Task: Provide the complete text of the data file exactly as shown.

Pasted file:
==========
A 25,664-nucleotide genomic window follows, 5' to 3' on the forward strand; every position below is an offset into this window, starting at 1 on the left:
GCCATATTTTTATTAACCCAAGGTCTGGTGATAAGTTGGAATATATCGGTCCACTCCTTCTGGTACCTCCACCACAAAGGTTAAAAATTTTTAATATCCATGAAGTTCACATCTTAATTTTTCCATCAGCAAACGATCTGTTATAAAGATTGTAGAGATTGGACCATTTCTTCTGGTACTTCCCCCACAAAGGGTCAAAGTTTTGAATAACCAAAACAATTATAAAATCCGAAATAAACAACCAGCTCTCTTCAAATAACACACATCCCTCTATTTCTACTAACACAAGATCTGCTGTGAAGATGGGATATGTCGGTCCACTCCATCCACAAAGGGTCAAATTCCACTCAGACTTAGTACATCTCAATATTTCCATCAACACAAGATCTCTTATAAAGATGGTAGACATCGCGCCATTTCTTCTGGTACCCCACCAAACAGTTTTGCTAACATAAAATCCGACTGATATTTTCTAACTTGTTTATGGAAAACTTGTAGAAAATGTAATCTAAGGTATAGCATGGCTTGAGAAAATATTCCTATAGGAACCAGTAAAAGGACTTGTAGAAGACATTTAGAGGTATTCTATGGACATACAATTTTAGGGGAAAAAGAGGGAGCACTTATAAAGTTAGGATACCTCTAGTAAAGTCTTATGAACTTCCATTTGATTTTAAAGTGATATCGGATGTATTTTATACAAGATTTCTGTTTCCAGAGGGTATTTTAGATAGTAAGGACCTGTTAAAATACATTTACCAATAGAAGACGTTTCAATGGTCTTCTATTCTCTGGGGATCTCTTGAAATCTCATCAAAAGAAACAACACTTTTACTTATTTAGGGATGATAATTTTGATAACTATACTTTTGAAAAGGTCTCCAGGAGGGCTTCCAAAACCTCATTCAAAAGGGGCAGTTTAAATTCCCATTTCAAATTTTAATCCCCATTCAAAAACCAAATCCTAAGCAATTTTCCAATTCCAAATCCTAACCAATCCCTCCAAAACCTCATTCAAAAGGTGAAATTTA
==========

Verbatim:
A 25,664-nucleotide genomic window follows, 5' to 3' on the forward strand; every position below is an offset into this window, starting at 1 on the left:
GCCATATTTTTATTAACCCAAGGTCTGGTGATAAGTTGGAATATATCGGTCCACTCCTTCTGGTACCTCCACCACAAAGGTTAAAAATTTTTAATATCCATGAAGTTCACATCTTAATTTTTCCATCAGCAAACGATCTGTTATAAAGATTGTAGAGATTGGACCATTTCTTCTGGTACTTCCCCCACAAAGGGTCAAAGTTTTGAATAACCAAAACAATTATAAAATCCGAAATAAACAACCAGCTCTCTTCAAATAACACACATCCCTCTATTTCTACTAACACAAGATCTGCTGTGAAGATGGGATATGTCGGTCCACTCCATCCACAAAGGGTCAAATTCCACTCAGACTTAGTACATCTCAATATTTCCATCAACACAAGATCTCTTATAAAGATGGTAGACATCGCGCCATTTCTTCTGGTACCCCACCAAACAGTTTTGCTAACATAAAATCCGACTGATATTTTCTAACTTGTTTATGGAAAACTTGTAGAAAATGTAATCTAAGGTATAGCATGGCTTGAGAAAATATTCCTATAGGAACCAGTAAAAGGACTTGTAGAAGACATTTAGAGGTATTCTATGGACATACAATTTTAGGGGAAAAAGAGGGAGCACTTATAAAGTTAGGATACCTCTAGTAAAGTCTTATGAACTTCCATTTGATTTTAAAGTGATATCGGATGTATTTTATACAAGATTTCTGTTTCCAGAGGGTATTTTAGATAGTAAGGACCTGTTAAAATACATTTACCAATAGAAGACGTTTCAATGGTCTTCTATTCTCTGGGGATCTCTTGAAATCTCATCAAAAGAAACAACACTTTTACTTATTTAGGGATGATAATTTTGATAACTATACTTTTGAAAAGGTCTCCAGGAGGGCTTCCAAAACCTCATTCAAAAGGGGCAGTTTAAATTCCCATTTCAAATTTTAATCCCCATTCAAAAACCAAATCCTAAGCAATTTTCCAATTCCAAATCCTAACCAATCCCTCCAAAACCTCATTCAAAAGGTGAAATTTA